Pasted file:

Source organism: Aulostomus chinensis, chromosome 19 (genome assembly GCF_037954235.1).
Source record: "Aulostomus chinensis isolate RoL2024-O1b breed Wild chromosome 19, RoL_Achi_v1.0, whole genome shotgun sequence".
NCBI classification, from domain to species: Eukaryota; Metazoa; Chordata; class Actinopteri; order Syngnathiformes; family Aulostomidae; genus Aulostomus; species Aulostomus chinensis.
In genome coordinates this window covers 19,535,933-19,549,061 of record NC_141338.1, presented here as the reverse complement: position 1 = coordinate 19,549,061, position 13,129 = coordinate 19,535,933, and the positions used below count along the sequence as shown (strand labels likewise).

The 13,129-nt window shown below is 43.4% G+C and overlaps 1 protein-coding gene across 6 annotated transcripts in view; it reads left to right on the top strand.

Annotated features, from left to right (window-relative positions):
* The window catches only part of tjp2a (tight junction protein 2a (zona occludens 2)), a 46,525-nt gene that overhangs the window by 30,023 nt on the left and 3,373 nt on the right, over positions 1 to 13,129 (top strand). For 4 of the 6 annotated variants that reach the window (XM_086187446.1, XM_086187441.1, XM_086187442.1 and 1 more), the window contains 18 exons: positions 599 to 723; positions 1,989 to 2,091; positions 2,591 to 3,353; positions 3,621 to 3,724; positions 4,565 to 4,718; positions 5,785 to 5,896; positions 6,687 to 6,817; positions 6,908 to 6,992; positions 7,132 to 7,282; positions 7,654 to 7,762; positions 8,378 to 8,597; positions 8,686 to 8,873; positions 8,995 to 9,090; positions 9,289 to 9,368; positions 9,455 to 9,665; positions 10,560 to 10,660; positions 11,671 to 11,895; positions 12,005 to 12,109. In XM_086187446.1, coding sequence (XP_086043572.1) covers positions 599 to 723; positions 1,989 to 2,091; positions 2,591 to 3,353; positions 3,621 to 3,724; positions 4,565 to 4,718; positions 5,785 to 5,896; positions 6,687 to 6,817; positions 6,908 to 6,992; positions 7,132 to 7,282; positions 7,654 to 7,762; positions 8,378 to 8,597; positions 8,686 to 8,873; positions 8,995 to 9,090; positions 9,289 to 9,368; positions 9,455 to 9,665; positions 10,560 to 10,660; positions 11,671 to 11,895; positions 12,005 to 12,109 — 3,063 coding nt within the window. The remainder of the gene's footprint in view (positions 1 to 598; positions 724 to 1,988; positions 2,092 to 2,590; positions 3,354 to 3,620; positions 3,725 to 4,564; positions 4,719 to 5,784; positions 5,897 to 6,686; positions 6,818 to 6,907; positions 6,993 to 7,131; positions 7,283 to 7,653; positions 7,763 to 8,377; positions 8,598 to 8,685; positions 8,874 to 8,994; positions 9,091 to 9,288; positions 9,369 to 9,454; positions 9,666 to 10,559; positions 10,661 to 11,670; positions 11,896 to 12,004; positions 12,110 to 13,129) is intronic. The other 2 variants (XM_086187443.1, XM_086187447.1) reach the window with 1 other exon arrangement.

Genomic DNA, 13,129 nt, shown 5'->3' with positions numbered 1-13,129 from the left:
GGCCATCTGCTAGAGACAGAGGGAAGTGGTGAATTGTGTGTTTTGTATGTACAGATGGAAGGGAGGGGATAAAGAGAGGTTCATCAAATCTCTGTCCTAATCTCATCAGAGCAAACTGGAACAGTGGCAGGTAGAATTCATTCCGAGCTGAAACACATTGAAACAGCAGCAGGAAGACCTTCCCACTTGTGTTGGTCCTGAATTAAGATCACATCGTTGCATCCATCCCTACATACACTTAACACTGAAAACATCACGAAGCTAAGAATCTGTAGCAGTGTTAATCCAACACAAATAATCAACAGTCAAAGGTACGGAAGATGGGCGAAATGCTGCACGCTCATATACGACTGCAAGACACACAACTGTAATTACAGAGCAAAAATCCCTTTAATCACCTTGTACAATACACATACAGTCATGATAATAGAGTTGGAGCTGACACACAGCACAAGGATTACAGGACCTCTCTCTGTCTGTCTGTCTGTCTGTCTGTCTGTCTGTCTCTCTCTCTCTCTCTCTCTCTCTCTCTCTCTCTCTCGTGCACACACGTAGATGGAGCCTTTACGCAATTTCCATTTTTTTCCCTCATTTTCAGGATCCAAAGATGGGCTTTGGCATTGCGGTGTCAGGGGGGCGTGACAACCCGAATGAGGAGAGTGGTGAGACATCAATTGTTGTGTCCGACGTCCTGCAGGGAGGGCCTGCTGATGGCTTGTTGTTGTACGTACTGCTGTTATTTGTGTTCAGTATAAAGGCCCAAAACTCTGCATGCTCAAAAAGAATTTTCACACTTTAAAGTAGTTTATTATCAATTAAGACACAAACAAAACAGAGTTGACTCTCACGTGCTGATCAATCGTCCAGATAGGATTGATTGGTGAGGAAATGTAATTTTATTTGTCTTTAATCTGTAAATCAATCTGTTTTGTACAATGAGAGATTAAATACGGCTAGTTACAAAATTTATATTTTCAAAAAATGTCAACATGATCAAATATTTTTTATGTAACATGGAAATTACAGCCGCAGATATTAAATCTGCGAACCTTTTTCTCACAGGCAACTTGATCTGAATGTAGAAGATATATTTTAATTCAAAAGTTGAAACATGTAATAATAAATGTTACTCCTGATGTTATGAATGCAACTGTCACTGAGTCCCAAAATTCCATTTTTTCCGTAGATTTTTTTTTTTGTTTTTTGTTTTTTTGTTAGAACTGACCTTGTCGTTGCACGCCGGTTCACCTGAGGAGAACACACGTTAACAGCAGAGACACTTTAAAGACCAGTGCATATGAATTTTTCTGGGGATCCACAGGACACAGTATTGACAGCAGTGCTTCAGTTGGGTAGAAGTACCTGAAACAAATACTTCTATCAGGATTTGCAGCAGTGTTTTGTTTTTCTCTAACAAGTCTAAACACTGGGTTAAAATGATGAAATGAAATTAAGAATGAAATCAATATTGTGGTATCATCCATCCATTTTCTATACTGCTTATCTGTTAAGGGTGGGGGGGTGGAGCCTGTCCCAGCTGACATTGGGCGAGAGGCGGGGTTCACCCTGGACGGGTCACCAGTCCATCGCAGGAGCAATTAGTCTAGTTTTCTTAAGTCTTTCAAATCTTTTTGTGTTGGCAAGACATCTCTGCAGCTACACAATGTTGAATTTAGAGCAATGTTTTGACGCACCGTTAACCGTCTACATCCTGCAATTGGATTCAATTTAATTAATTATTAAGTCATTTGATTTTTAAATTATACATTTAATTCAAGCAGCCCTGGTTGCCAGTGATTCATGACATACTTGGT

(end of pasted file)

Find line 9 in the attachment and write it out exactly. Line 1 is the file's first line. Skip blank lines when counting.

GGCCATCTGCTAGAGACAGAGGGAAGTGGTGAATTGTGTGTTTTGTATGTACAGATGGAAGGGAGGGGATAAAGAGAGGTTCATCAAATCTCTGTCCTAATCTCATCAGAGCAAACTGGAACAGTGGCAGGTAGAATTCATTCCGAGCTGAAACACATTGAAACAGCAGCAGGAAGACCTTCCCACTTGTGTTGGTCCTGAATTAAGATCACATCGTTGCATCCATCCCTACATACACTTAACACTGAAAACATCACGAAGCTAAGAATCTGTAGCAGTGTTAATCCAACACAAATAATCAACAGTCAAAGGTACGGAAGATGGGCGAAATGCTGCACGCTCATATACGACTGCAAGACACACAACTGTAATTACAGAGCAAAAATCCCTTTAATCACCTTGTACAATACACATACAGTCATGATAATAGAGTTGGAGCTGACACACAGCACAAGGATTACAGGACCTCTCTCTGTCTGTCTGTCTGTCTGTCTGTCTGTCTGTCTCTCTCTCTCTCTCTCTCTCTCTCTCTCTCTCTCTCGTGCACACACGTAGATGGAGCCTTTACGCAATTTCCATTTTTTTCCCTCATTTTCAGGATCCAAAGATGGGCTTTGGCATTGCGGTGTCAGGGGGGCGTGACAACCCGAATGAGGAGAGTGGTGAGACATCAATTGTTGTGTCCGACGTCCTGCAGGGAGGGCCTGCTGATGGCTTGTTGTTGTACGTACTGCTGTTATTTGTGTTCAGTATAAAGGCCCAAAACTCTGCATGCTCAAAAAGAATTTTCACACTTTAAAGTAGTTTATTATCAATTAAGACACAAACAAAACAGAGTTGACTCTCACGTGCTGATCAATCGTCCAGATAGGATTGATTGGTGAGGAAATGTAATTTTATTTGTCTTTAATCTGTAAATCAATCTGTTTTGTACAATGAGAGATTAAATACGGCTAGTTACAAAATTTATATTTTCAAAAAATGTCAACATGATCAAATATTTTTTATGTAACATGGAAATTACAGCCGCAGATATTAAATCTGCGAACCTTTTTCTCACAGGCAACTTGATCTGAATGTAGAAGATATATTTTAATTCAAAAGTTGAAACATGTAATAATAAATGTTACTCCTGATGTTATGAATGCAACTGTCACTGAGTCCCAAAATTCCATTTTTTCCGTAGATTTTTTTTTTTGTTTTTTGTTTTTTTGTTAGAACTGACCTTGTCGTTGCACGCCGGTTCACCTGAGGAGAACACACGTTAACAGCAGAGACACTTTAAAGACCAGTGCATATGAATTTTTCTGGGGATCCACAGGACACAGTATTGACAGCAGTGCTTCAGTTGGGTAGAAGTACCTGAAACAAATACTTCTATCAGGATTTGCAGCAGTGTTTTGTTTTTCTCTAACAAGTCTAAACACTGGGTTAAAATGATGAAATGAAATTAAGAATGAAATCAATATTGTGGTATCATCCATCCATTTTCTATACTGCTTATCTGTTAAGGGTGGGGGGGTGGAGCCTGTCCCAGCTGACATTGGGCGAGAGGCGGGGTTCACCCTGGACGGGTCACCAGTCCATCGCAGGAGCAATTAGTCTAGTTTTCTTAAGTCTTTCAAATCTTTTTGTGTTGGCAAGACATCTCTGCAGCTACACAATGTTGAATTTAGAGCAATGTTTTGACGCACCGTTAACCGTCTACATCCTGCAATTGGATTCAATTTAATTAATTATTAAGTCATTTGATTTTTAAATTATACATTTAATTCAAGCAGCCCTGGTTGCCAGTGATTCATGACATACTTGGT